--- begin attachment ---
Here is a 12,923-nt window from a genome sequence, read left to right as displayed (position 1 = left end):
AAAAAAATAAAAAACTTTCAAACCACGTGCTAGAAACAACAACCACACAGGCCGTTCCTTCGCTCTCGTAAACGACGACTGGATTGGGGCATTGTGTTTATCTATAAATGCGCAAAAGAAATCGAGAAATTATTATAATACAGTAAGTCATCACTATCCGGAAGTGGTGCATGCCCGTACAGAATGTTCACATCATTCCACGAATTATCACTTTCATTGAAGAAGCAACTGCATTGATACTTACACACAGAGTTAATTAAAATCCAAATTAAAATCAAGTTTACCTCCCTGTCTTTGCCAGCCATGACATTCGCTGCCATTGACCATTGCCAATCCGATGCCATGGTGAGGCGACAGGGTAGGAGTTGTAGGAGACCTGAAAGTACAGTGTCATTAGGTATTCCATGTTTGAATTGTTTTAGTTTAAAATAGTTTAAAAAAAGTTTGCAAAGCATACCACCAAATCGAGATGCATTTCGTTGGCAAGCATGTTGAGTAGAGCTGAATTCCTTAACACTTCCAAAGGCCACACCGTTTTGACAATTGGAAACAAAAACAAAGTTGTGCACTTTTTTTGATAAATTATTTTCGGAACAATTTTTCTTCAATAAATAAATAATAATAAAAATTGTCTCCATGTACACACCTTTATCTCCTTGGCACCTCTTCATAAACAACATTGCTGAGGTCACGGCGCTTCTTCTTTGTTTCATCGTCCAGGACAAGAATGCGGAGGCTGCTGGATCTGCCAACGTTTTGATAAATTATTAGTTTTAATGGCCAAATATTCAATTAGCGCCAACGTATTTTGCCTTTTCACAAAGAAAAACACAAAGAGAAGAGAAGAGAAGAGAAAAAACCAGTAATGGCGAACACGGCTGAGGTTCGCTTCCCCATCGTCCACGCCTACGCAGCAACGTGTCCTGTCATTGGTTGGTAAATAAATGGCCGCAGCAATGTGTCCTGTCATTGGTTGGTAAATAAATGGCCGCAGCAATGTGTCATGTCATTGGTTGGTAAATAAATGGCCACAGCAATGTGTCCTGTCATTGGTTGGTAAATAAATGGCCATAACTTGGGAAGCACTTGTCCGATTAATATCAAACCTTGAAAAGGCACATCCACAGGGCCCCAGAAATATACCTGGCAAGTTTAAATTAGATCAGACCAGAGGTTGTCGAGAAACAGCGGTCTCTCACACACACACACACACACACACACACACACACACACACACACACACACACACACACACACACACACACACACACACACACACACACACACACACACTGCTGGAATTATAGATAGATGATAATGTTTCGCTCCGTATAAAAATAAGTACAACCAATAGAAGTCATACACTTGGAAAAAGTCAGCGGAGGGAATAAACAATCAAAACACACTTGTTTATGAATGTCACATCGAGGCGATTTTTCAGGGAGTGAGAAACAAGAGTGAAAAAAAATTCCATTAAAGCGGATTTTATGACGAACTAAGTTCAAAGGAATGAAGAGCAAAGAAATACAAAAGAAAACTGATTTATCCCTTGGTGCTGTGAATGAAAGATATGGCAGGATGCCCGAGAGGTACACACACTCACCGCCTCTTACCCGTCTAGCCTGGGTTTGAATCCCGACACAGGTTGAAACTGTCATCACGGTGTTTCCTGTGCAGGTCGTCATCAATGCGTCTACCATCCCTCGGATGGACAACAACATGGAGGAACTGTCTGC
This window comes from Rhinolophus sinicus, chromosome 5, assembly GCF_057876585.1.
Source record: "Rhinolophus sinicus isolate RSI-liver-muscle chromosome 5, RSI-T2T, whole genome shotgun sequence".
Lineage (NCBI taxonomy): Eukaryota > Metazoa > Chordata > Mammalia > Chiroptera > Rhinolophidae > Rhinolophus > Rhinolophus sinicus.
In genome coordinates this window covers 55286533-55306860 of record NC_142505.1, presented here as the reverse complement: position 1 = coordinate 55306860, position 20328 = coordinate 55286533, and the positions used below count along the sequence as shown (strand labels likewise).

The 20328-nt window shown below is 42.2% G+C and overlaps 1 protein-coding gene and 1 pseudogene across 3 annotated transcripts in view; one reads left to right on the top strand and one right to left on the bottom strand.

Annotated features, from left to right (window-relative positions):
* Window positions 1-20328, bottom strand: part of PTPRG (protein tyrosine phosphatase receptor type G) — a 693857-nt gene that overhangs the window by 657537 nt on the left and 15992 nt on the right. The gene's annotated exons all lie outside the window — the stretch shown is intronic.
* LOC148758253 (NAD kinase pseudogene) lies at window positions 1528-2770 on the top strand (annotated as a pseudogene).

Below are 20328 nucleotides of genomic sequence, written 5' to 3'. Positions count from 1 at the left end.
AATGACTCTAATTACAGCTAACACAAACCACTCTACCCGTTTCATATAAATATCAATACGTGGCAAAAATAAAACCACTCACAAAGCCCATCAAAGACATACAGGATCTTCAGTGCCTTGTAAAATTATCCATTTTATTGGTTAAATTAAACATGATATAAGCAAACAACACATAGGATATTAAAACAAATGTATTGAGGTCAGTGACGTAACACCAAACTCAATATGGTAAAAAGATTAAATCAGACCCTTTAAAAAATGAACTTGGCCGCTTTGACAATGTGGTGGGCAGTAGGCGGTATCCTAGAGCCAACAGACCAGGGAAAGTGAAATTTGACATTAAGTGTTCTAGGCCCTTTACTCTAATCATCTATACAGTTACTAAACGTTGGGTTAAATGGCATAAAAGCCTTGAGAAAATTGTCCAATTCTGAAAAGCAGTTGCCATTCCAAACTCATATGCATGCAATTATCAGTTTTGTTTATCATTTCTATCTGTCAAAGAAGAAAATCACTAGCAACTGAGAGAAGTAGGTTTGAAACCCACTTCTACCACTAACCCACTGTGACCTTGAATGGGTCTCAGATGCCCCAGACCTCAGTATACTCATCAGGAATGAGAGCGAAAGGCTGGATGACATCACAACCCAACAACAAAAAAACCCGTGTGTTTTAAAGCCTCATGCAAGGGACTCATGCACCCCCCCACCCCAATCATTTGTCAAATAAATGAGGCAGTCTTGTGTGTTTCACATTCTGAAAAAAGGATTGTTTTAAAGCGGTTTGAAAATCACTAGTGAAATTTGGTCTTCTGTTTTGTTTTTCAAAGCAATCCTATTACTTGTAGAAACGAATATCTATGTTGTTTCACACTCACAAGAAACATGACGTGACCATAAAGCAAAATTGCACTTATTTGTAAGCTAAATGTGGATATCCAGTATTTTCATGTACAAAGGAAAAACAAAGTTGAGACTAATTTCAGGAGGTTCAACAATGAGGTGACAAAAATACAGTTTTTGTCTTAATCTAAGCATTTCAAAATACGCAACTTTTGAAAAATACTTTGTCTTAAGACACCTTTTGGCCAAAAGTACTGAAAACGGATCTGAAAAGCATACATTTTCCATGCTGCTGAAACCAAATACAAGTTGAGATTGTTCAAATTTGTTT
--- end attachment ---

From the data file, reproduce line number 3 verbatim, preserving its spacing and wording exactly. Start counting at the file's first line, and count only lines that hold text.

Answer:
This window comes from Rhinolophus sinicus, chromosome 5, assembly GCF_057876585.1.